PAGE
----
Abduscias already reviewed this film this year, and admittedly it's been on my list of stuff to check out since surviving last year's Horrorthon viewing experience with JSP. Also he's got a Suspiria t-shirt and that was enough to get me intrigued.
My only experience with Argento until now was Giallo, and I recall the only satisfying element was watching Adrien Brody hunt down the bad guys. My primary critique of movies like Giallo is that it glorifies the objectification of women as helpless victims that is SO typical for scary movies, but gets SO boring after its nth viewing. I agree that women make GREAT victims – they've got tiny delicate hands that are ideal for grabbing, flippy long hair perfect for yanking, big helpless-looking eyes add a unique element of terror, and high-pitched squeals that manage to explode everybody's eardrums except the killer's.
This movie does not have Brody in it -- although the blind piano man bears a strong resemblance.
Suzy Bannion arrives from New York to begin school at a dance academy. She gets more than she bargained for as uptight Italian dance instructors boss her around and suspicious-looking Romanian servants stalk the hallways. There's one viejita* in particular – the one walking around with the little boy – that I wish had more screen time and character development; but, as was previously established, there are certain things that get sacrificed for Horrorthon.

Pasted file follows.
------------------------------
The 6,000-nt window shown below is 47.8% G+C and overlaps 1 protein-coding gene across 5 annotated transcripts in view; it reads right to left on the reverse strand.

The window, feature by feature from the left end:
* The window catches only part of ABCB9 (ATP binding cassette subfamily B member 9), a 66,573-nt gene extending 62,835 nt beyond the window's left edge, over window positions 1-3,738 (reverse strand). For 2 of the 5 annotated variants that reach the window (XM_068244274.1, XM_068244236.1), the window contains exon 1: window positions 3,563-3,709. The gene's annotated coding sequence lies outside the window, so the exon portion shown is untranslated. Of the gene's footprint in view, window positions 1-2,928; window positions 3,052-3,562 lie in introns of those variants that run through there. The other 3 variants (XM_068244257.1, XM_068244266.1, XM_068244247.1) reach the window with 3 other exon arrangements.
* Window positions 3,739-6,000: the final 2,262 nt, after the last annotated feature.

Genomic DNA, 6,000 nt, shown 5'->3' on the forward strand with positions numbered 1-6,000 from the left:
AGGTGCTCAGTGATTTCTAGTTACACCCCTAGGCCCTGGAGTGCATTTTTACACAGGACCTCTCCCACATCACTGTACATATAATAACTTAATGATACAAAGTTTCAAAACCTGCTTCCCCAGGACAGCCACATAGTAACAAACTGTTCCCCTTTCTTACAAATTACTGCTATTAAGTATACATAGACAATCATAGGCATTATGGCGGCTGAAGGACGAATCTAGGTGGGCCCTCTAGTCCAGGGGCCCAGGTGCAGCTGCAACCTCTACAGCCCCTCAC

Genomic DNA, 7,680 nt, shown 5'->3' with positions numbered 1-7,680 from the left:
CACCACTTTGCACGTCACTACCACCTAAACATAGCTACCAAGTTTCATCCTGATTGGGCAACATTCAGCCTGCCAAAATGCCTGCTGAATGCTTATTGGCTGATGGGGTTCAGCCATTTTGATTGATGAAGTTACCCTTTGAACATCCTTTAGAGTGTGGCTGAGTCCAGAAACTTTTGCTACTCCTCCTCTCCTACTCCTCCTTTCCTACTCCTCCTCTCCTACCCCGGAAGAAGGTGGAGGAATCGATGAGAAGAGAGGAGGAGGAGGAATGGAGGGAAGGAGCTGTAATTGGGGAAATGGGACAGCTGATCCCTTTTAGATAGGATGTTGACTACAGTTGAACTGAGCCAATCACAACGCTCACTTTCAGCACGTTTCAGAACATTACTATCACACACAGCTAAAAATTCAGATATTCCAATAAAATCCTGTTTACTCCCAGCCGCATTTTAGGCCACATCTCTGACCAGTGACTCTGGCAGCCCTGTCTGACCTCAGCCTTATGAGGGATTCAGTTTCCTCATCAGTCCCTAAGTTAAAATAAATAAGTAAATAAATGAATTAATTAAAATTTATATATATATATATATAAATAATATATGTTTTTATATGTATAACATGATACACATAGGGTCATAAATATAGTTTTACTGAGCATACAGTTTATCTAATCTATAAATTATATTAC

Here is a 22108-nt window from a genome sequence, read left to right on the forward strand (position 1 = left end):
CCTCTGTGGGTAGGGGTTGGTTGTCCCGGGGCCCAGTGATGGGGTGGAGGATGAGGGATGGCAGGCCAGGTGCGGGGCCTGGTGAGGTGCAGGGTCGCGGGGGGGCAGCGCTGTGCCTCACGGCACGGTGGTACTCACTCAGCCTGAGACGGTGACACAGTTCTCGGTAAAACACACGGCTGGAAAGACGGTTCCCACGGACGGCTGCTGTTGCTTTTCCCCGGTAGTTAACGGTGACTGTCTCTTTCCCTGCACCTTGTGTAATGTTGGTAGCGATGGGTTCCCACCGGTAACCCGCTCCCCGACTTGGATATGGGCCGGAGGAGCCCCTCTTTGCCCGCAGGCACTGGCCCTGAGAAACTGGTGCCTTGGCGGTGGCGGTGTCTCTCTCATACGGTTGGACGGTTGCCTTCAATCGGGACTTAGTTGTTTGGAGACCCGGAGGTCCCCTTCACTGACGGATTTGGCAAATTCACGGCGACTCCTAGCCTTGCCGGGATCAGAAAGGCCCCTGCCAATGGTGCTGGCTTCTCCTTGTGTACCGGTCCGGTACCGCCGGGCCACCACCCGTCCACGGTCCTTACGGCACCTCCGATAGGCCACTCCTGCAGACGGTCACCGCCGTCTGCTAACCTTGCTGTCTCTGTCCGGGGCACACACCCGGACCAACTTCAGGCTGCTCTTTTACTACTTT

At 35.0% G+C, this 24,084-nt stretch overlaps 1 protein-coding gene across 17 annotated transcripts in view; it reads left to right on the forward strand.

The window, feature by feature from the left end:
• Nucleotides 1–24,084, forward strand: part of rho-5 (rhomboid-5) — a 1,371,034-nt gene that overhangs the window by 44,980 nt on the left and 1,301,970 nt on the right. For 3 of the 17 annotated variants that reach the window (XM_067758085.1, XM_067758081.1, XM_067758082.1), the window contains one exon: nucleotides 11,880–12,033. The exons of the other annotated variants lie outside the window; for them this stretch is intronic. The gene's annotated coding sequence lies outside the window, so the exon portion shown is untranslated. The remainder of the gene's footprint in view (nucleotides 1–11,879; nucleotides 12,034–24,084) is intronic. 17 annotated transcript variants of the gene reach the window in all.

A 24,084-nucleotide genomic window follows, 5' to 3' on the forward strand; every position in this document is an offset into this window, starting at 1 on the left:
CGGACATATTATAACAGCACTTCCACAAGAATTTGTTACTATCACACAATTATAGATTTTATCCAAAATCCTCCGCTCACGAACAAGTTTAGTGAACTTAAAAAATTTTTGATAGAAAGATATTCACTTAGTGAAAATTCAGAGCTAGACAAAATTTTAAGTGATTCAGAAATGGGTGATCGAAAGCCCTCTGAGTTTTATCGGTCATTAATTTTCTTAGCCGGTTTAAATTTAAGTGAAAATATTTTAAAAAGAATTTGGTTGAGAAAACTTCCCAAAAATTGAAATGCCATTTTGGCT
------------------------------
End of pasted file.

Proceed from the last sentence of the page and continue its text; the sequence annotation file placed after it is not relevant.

As the body count rises our protagonist pays a visit to her roommate's psychiatrist to find out more about the roommie's disappearance, where black magic is explored as a part of the whole mystery. The reason why this scene is so memorable to me is the answer provided by the psychiatrist when Suzy asks about witchcraft: “I'm convinced that the current spread of the belief in magic and the occult is a part of a mental illness. Bad luck isn't brought by broken mirrors, but by broken minds.” Well put! Did you get that last piece of insight from a fortune cookie?
|Example of a broken mind?|
|Broken Wings. Take them. Please.|
I didn't expect to be so taken with the artistic qualities of the film (I'd heard it was “artistic,” but I thought that was in reference to the nature of the murders, not the directing and set).
First of all, it's very 70s, from the eerie soundtrack and rich colors to the groovy decorated school where the murders take place. I like the Escher wall painting with birds and fish but unfortunately it's all just setup for a very disturbing, fatal encounter. I was not as terrified as I had prepared myself to be, so in that aspect I was a lil' disappointed. This movie wasn't forgettable but I'm going to wait awhile before I see it again.
*By the way, viejita is Spanish for the colloquial term “old biddy.”
The bottom line is that ballerinas die horrible tragic unjustified deaths and you should never trust old fat Greek women.